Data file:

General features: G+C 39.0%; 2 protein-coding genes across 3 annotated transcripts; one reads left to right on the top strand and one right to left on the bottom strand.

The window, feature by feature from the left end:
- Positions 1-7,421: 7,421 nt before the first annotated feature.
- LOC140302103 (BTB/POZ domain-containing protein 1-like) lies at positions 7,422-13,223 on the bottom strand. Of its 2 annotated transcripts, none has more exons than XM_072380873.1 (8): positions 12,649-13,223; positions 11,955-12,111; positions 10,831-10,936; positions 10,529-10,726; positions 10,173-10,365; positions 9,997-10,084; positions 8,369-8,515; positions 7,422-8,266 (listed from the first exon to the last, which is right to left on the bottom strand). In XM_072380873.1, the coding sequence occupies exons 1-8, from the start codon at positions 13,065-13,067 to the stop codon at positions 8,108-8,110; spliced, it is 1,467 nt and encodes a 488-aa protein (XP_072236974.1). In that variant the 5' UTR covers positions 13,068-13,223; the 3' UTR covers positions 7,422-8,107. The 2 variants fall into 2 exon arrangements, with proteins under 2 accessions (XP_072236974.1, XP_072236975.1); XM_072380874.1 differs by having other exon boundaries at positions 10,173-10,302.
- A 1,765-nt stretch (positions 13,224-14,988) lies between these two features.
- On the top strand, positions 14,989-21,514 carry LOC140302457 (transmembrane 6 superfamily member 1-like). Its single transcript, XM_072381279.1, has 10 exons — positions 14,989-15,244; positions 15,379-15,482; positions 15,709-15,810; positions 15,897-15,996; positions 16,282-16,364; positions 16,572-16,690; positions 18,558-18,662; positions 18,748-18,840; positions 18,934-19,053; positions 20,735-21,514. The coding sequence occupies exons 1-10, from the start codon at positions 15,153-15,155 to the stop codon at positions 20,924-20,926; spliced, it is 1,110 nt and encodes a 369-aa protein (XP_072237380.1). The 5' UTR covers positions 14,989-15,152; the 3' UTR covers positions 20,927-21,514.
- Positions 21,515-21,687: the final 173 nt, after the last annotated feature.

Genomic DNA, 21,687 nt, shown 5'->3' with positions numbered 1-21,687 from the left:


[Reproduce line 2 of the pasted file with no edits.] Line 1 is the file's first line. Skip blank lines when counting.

The window, feature by feature from the left end: